A while back there was a great discussion over at Pitch Invasion about female fandom and football, provoked by a characteristically stimulating article by Jennifer Doyle. The discussion centred on male attitudes to women fans, and the sexism which is directed at women taking an interest in sport.
I said then, and I shall say again (since it's true) that I have almost never encountered hostility to my interest in football. In all honesty, I tend to wipe from my mind encounters with pathetic sexists so it's possible that I am forgetting one or two wholly uninteresting small-minded arseholes who I may have come across. But so far as I remember, no-one has ever told me or indicated by their behaviour that they didn't think I had a "right" to be interested in sport.
On the other hand, plenty of people don't quite understand the difference between 'love football' and 'love footballers'. Ah, they say, you support Roma, bet you love Francesco Totti, eh? Yes, I say, I love his vision and reading of the game, his superb ability to spot and create the perfect pass, the way he links play with midfield, the way he creates space with his off the ball movement, his unpredictability, his audacity, his total commitment, the way he can create a goal out of nothing, his willingness to play through the pain barrier. Shame about the petulance.
Oh. You mean, you don't just, like, fancy him?
Italian men in the most part then fall into one of two camps: either they look impressed/delighted and launch into a long story about Giuseppe Giannini; or they groan in horror and say, christ not another bloody football fan, why does everybody in this country have to bloody talk about football all the time, can't we talk politics/have another glass of wine instead? In extremis, they might demand to know who my English team are and then criticise me for apostasy (in which arguably legitimate endeavour they would be joined by my mother). But never for being a football fan.
I think it's the same syndrome as "serious intelligent women can't care about clothes and make-up". It's about how being taking seriously means eschewing femininity and above all girliness. I'm not, incidentally, arguing that this is exclusively a male position; it's as much about self-censorship as anything else. Actually I think this is very typical of the ways in which women try to mould themselves to fit into preconceived categories of the acceptable.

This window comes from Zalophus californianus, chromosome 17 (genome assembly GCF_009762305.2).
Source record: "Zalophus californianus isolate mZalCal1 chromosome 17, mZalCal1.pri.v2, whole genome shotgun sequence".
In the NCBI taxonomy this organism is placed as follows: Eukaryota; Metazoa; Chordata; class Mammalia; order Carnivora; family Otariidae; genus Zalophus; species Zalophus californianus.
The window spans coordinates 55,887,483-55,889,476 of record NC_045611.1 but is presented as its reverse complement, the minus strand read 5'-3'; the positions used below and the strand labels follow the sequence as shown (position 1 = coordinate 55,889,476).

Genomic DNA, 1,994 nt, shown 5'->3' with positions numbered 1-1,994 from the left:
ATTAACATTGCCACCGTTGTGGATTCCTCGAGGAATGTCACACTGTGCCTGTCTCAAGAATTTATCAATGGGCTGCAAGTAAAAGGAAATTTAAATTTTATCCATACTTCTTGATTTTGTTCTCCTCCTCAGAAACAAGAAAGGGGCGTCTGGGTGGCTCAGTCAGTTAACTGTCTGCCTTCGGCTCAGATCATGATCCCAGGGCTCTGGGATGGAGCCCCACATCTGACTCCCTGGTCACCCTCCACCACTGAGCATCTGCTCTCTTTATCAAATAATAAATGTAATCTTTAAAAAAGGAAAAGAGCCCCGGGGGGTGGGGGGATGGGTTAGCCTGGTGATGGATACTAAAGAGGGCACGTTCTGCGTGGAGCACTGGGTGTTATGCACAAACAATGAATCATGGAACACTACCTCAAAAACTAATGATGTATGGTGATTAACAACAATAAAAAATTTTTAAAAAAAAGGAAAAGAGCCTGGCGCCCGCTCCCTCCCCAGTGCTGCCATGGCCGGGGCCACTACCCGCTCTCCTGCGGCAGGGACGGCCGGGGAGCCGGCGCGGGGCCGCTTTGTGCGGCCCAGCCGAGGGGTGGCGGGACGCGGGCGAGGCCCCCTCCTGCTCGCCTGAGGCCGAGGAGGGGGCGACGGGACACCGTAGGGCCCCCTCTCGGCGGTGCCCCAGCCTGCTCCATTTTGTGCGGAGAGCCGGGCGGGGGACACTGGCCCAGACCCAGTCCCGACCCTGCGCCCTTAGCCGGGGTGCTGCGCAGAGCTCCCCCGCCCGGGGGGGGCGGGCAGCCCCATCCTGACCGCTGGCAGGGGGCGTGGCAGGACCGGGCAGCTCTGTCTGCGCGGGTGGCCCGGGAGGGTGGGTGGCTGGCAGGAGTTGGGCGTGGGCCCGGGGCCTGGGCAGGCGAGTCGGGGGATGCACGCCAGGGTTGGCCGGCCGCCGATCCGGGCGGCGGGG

But of course, this is a nonsense. We are not all so one-dimensional that we can't enjoy sport in the same way as a man AND fancy (some of) the players. Just because men can't multi-task… A number of female bloggers demonstrate this truth amply. This issue was recently discussed in some detail at the excellent (if somewhat American) Ladies... It's made me realise that sometimes, on my own blog, I am guilty of what is I suppose simply cowardice. I hardly ever mention the attractiveness or otherwise of a footballer, because quite simply I fear that people (my largely male, largely intellectual readership) wouldn't take me seriously. But I regularly read and enjoy, for instance, This is Extra Time, which is super-girly and yet clearly written by someone with excellent knowledge of the game. The same goes for all the bloggers at Ladies... as well, in their respective sports.
So, fair warning, in a spirit of liberation there may be more ogling on here from now on. I shall try not to fill the place with an excessive number of pictures of toned and shapely male thighs. Just, you know, one or two. In a spirit of frivolous feminism, or possibly feminist frivolity.